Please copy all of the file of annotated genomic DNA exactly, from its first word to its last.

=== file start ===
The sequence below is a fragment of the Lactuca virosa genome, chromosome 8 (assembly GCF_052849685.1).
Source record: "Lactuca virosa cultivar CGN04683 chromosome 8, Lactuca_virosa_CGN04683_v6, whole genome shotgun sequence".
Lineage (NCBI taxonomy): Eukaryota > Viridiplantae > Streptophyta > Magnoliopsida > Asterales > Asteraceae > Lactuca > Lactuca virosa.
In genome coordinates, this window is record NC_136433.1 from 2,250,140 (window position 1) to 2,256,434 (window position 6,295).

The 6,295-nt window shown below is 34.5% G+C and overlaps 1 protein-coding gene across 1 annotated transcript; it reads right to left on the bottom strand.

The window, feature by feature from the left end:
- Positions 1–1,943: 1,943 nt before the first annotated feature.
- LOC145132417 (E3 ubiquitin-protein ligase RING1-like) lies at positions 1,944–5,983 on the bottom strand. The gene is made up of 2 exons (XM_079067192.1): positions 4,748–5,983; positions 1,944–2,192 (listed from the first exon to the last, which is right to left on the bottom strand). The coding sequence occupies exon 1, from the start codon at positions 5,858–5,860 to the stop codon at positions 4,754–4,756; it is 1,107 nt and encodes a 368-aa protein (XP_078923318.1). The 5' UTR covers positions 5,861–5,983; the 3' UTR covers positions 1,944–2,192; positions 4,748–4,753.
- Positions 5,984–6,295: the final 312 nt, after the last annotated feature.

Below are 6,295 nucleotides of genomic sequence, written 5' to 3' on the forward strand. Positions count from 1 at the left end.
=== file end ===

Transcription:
The sequence below is a fragment of the Lactuca virosa genome, chromosome 8 (assembly GCF_052849685.1).
Source record: "Lactuca virosa cultivar CGN04683 chromosome 8, Lactuca_virosa_CGN04683_v6, whole genome shotgun sequence".
Lineage (NCBI taxonomy): Eukaryota > Viridiplantae > Streptophyta > Magnoliopsida > Asterales > Asteraceae > Lactuca > Lactuca virosa.
In genome coordinates, this window is record NC_136433.1 from 2,250,140 (window position 1) to 2,256,434 (window position 6,295).

The 6,295-nt window shown below is 34.5% G+C and overlaps 1 protein-coding gene across 1 annotated transcript; it reads right to left on the bottom strand.

The window, feature by feature from the left end:
- Positions 1–1,943: 1,943 nt before the first annotated feature.
- LOC145132417 (E3 ubiquitin-protein ligase RING1-like) lies at positions 1,944–5,983 on the bottom strand. The gene is made up of 2 exons (XM_079067192.1): positions 4,748–5,983; positions 1,944–2,192 (listed from the first exon to the last, which is right to left on the bottom strand). The coding sequence occupies exon 1, from the start codon at positions 5,858–5,860 to the stop codon at positions 4,754–4,756; it is 1,107 nt and encodes a 368-aa protein (XP_078923318.1). The 5' UTR covers positions 5,861–5,983; the 3' UTR covers positions 1,944–2,192; positions 4,748–4,753.
- Positions 5,984–6,295: the final 312 nt, after the last annotated feature.

Below are 6,295 nucleotides of genomic sequence, written 5' to 3' on the forward strand. Positions count from 1 at the left end.